Home
|
Current Issue
|
Diary
|
Subscribe
|
Book Orders
Berliner Philharmoniker
|
Selected Reviews
|
Stop Press
|
Contact & Advertising
|
Links

Selected Review


Opera

Parsifal: The Royal Opera, Covent Garden

Whatís up Doc? Anything new in the Parsifal front? Yeah, some self mutilation, some child mutilation, some suggested sex, some nice touches which were sadly not followed up. Nothing new and much old to cement the already idiotic idea of redemption through compassion.

This is not the place to define what is Parsifal, Pierre Boulez tried already and look at the results so far, so why should anybody insist on a path so well trodden? Because there is one bright spot at The Royal Opera which actually cares and knows much about it, no it is not Tony Pappano, although he fulfils all those conditions very well indeed. I refer to the people in charge of the program notes. I wonder how many people actually read it all, especially when it can give the impression of highfalutin. But if one does, there are worse things believe me, one may find an article by Felicity Rosslyn who is a family Therapist. Compassion is a funny word, it had many meanings through the ages, Buddhists practice it to a very high standard, but it is cold and distant. Wagnerís compassion is highly romanticised and has its roots in the Middle Ages. It is the old fashioned way, you learn through your own mistakes and become wise... maybe. There is a fine book by Prof. Taylor called The Medieval Mind, and there one finds the classical progression, error, tragedy, suffering, learning. But what comes out of Ms Rosslynís excellent article is the (re)discovery that to talk can also disturb the people one cares for, that actually it is our mere presence which gives the assurance and comfort we are trying to give. As a carer of some experience I can agree with her opinion.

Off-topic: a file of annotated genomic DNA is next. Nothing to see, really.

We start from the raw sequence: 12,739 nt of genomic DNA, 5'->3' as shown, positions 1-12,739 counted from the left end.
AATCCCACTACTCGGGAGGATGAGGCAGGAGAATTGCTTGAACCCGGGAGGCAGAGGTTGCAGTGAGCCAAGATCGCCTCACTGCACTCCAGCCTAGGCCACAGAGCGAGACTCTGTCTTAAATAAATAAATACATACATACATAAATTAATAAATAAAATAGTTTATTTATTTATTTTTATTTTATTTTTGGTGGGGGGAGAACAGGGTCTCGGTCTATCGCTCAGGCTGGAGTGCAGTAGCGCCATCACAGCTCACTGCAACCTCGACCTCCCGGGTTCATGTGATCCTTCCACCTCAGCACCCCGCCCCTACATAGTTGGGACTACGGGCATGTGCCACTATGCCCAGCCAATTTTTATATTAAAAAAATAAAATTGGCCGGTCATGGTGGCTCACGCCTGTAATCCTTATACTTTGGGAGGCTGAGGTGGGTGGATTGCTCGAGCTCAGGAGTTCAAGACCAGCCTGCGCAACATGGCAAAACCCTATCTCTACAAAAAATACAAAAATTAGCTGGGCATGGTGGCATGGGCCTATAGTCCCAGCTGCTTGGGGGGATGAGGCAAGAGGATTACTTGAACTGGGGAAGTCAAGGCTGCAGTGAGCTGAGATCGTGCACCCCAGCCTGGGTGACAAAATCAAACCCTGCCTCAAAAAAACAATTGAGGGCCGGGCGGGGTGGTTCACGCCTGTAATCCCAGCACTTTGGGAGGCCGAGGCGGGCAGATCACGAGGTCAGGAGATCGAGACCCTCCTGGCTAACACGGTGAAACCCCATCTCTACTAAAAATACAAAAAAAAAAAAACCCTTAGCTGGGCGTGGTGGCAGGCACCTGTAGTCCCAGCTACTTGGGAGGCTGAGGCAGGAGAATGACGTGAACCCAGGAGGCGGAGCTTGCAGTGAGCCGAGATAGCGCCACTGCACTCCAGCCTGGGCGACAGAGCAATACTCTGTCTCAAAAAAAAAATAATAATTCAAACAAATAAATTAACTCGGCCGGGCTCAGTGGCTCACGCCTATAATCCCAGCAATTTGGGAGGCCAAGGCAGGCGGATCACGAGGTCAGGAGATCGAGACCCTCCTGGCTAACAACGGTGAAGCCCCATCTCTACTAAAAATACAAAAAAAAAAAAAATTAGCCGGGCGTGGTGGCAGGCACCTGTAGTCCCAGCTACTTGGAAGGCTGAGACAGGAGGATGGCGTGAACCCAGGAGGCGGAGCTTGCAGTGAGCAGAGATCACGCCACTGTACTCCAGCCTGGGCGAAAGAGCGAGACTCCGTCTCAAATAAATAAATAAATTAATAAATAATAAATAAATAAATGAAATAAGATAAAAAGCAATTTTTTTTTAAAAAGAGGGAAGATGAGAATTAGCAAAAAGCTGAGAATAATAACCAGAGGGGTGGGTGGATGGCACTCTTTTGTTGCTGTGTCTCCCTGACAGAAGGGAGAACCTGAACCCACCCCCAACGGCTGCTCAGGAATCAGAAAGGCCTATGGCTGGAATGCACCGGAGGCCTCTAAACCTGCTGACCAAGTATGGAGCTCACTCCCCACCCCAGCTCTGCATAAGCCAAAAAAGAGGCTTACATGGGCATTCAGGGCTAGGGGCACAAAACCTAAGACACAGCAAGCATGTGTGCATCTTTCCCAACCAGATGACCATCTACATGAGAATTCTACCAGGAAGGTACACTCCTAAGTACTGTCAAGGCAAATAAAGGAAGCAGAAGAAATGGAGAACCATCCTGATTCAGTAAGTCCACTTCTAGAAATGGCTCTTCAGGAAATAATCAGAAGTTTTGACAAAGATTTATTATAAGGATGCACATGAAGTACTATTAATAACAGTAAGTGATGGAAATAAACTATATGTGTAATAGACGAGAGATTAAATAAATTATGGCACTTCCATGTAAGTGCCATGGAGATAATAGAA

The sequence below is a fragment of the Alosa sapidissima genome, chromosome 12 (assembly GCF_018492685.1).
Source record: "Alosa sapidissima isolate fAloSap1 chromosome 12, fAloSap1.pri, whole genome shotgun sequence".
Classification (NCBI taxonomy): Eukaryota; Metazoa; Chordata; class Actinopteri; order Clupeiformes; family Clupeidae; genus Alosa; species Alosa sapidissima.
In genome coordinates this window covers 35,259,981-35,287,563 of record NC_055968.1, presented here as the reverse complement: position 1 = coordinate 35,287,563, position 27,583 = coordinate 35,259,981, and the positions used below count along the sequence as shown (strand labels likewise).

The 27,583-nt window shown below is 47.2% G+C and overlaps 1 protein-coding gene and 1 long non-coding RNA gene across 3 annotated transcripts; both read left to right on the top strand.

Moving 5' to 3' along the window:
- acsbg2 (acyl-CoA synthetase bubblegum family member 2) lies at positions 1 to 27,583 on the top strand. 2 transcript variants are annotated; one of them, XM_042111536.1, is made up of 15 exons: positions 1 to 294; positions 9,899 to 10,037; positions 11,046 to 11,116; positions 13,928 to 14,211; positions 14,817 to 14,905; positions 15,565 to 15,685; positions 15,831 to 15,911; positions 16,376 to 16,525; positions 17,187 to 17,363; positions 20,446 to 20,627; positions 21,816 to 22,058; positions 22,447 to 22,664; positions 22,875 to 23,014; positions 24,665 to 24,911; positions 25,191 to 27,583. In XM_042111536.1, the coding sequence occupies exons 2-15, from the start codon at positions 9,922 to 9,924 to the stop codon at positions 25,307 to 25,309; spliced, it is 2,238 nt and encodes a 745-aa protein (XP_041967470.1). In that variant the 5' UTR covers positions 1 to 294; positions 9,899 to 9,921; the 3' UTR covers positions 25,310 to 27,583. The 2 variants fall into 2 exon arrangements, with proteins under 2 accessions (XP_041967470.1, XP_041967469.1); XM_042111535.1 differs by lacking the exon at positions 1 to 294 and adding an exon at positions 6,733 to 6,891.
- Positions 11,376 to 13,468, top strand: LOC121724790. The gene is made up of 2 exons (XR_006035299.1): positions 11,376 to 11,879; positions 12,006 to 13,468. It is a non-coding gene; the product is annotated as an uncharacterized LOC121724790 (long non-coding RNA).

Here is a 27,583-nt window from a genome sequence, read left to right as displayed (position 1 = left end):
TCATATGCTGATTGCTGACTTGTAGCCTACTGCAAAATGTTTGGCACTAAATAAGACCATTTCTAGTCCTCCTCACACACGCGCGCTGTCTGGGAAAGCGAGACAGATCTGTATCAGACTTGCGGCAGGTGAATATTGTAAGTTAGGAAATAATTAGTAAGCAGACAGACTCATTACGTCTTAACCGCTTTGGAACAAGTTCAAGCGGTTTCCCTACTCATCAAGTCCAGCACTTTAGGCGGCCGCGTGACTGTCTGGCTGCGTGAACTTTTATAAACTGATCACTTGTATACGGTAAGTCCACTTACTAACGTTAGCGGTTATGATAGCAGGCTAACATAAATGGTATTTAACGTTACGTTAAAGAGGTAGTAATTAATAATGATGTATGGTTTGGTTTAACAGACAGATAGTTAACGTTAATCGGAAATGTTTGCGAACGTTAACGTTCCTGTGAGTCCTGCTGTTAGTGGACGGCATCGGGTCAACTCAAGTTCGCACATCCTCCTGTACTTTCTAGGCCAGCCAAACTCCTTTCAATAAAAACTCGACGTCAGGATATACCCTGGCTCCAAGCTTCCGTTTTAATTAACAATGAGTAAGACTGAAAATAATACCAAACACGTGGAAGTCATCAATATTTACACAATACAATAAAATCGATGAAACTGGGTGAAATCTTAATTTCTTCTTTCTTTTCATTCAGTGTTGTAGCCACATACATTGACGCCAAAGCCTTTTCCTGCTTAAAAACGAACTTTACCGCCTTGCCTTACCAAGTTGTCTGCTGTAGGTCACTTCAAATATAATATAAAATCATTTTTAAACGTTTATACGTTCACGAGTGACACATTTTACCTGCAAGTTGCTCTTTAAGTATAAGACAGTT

So what is Parsifal all about in the light of Ms Rosslynís assertion? Has not Parsifal fulfilled these conditions by observing attentively the suffering of the wounded King? Is he supposed to come to him and say, I am sorry old chap, I do really suffer for you and suddenly the King is cured?

Parsifal has already shown compassion, but the knights are not ready to acknowledge it because they are fools, blinded and narrow minded, even Gurnemanz. Above all, they are the creation of a mind which at times was not all there, that is literary speaking, musically he was a genius. People tend to get religious when they become old, the old revolutionary spirits are long gone and what is left is a feeling of atoning and seeking forgiveness for past sins. One can feel this perfectly well, but to make a quasi religious service of an opera and ask people to believe in it is something else. So cheers for Ms Rosslyn for a splendid article which should have been given as obligatory reading to any aspiring Parsifal producer.